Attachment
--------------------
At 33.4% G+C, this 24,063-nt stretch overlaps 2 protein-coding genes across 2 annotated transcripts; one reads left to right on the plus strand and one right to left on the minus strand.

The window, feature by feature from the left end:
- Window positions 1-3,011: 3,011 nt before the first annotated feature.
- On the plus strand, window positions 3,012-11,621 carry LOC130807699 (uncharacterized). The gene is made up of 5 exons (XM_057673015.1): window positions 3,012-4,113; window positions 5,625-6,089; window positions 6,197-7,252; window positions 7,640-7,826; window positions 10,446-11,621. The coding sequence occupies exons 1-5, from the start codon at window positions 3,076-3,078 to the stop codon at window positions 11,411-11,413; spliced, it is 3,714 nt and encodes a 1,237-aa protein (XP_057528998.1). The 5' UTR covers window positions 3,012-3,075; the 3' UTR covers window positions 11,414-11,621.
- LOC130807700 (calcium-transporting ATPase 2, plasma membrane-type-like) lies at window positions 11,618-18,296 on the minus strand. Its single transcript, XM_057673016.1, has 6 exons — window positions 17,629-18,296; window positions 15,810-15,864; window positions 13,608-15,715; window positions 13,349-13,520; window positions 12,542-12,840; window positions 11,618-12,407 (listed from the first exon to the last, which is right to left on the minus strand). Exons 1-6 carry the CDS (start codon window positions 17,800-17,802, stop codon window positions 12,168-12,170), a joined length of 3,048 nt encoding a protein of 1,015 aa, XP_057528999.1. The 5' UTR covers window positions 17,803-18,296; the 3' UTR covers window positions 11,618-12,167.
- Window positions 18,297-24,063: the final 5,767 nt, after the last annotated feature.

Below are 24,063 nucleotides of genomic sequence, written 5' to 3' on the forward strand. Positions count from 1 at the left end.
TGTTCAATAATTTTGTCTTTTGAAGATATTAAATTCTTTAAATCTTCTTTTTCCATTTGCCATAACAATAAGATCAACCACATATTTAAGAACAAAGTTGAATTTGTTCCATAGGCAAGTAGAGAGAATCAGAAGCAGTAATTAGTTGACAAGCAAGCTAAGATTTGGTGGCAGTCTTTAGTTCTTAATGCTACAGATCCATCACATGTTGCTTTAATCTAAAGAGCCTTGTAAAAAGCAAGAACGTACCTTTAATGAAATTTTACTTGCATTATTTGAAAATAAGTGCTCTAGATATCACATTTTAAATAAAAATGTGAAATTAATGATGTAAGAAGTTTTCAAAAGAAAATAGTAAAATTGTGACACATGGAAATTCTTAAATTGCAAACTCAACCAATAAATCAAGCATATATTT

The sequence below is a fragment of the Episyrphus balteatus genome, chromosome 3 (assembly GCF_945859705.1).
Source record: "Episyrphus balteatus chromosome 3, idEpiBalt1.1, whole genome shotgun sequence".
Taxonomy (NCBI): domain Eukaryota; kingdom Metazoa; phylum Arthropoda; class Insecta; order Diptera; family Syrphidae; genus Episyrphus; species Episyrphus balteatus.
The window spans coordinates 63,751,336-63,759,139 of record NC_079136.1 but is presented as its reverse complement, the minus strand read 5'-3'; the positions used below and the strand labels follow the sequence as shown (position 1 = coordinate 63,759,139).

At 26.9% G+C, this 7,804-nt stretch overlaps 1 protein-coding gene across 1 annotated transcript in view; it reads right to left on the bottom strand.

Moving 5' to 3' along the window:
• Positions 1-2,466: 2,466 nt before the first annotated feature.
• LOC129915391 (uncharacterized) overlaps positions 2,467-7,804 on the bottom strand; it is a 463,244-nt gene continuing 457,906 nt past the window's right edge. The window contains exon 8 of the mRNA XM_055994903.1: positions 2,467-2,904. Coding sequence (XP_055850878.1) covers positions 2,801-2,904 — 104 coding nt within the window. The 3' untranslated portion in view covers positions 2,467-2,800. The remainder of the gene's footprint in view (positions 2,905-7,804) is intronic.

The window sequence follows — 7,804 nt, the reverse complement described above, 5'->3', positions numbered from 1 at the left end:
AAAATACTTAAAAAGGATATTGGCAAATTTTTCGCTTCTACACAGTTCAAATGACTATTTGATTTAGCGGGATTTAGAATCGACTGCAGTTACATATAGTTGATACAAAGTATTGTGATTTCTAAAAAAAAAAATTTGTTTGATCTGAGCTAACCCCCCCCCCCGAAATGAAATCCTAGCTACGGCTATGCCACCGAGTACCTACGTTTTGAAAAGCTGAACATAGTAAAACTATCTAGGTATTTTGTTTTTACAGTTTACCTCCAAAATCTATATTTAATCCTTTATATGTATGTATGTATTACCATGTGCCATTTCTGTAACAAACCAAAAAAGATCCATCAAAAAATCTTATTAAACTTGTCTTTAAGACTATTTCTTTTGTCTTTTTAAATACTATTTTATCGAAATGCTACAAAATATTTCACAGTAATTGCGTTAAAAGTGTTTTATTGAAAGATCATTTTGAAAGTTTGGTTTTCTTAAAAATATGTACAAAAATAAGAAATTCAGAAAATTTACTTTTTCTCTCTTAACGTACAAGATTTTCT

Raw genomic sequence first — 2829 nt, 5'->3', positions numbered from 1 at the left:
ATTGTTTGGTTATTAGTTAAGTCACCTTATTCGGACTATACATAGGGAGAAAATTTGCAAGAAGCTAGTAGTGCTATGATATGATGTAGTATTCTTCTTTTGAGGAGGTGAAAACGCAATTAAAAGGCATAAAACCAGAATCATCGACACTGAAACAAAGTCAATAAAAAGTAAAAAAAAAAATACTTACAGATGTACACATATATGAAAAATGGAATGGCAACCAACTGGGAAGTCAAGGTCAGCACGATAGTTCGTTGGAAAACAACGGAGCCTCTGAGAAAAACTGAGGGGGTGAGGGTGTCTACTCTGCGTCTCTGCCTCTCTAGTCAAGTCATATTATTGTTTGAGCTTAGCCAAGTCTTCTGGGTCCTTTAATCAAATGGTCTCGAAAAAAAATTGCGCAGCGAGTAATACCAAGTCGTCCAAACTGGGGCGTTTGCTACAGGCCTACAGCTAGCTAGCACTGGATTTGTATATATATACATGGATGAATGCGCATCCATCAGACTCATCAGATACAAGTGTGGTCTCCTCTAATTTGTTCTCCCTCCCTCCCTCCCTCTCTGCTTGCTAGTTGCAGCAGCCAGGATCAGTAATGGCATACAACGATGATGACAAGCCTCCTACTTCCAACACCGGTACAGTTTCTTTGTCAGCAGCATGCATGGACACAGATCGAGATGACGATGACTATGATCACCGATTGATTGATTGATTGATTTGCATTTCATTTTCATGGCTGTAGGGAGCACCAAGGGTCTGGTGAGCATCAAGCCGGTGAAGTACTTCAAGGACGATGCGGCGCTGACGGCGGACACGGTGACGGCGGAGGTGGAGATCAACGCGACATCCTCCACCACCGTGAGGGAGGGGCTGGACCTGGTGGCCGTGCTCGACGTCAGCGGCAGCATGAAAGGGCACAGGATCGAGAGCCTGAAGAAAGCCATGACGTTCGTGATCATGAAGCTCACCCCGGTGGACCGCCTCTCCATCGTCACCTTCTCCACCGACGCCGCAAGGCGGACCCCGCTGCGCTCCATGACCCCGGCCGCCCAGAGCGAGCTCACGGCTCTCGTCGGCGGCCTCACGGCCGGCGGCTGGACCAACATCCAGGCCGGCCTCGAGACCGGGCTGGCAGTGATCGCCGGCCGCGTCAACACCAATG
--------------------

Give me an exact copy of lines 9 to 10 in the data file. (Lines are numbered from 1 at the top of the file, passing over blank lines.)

The sequence below is a fragment of the Episyrphus balteatus genome, chromosome 3 (assembly GCF_945859705.1).
Source record: "Episyrphus balteatus chromosome 3, idEpiBalt1.1, whole genome shotgun sequence".